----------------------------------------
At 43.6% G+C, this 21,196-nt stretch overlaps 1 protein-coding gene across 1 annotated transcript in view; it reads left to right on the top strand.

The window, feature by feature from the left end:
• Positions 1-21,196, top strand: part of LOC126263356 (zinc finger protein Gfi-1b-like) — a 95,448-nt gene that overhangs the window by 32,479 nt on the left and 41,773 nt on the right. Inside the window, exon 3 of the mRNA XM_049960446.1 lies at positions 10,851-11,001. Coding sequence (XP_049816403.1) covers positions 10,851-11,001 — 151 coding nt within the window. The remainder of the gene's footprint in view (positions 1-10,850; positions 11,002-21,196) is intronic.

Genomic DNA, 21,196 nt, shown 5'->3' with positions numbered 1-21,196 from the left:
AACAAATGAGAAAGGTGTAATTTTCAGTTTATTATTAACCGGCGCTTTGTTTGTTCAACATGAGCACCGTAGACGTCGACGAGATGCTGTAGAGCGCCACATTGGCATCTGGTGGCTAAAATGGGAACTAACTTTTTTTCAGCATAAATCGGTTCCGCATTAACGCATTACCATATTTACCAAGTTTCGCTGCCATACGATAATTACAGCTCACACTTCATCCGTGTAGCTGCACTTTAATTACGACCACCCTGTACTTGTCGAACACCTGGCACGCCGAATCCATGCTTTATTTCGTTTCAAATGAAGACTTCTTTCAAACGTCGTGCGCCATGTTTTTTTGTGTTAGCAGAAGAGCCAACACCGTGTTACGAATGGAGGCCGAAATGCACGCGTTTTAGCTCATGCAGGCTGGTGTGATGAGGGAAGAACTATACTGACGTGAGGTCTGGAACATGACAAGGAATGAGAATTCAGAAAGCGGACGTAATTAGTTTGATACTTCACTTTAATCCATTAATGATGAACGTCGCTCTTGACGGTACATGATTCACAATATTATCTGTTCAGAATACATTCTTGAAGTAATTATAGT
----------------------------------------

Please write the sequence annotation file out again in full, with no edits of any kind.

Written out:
At 43.6% G+C, this 21,196-nt stretch overlaps 1 protein-coding gene across 1 annotated transcript in view; it reads left to right on the top strand.

The window, feature by feature from the left end:
• Positions 1-21,196, top strand: part of LOC126263356 (zinc finger protein Gfi-1b-like) — a 95,448-nt gene that overhangs the window by 32,479 nt on the left and 41,773 nt on the right. Inside the window, exon 3 of the mRNA XM_049960446.1 lies at positions 10,851-11,001. Coding sequence (XP_049816403.1) covers positions 10,851-11,001 — 151 coding nt within the window. The remainder of the gene's footprint in view (positions 1-10,850; positions 11,002-21,196) is intronic.

Genomic DNA, 21,196 nt, shown 5'->3' with positions numbered 1-21,196 from the left:
AACAAATGAGAAAGGTGTAATTTTCAGTTTATTATTAACCGGCGCTTTGTTTGTTCAACATGAGCACCGTAGACGTCGACGAGATGCTGTAGAGCGCCACATTGGCATCTGGTGGCTAAAATGGGAACTAACTTTTTTTCAGCATAAATCGGTTCCGCATTAACGCATTACCATATTTACCAAGTTTCGCTGCCATACGATAATTACAGCTCACACTTCATCCGTGTAGCTGCACTTTAATTACGACCACCCTGTACTTGTCGAACACCTGGCACGCCGAATCCATGCTTTATTTCGTTTCAAATGAAGACTTCTTTCAAACGTCGTGCGCCATGTTTTTTTGTGTTAGCAGAAGAGCCAACACCGTGTTACGAATGGAGGCCGAAATGCACGCGTTTTAGCTCATGCAGGCTGGTGTGATGAGGGAAGAACTATACTGACGTGAGGTCTGGAACATGACAAGGAATGAGAATTCAGAAAGCGGACGTAATTAGTTTGATACTTCACTTTAATCCATTAATGATGAACGTCGCTCTTGACGGTACATGATTCACAATATTATCTGTTCAGAATACATTCTTGAAGTAATTATAGT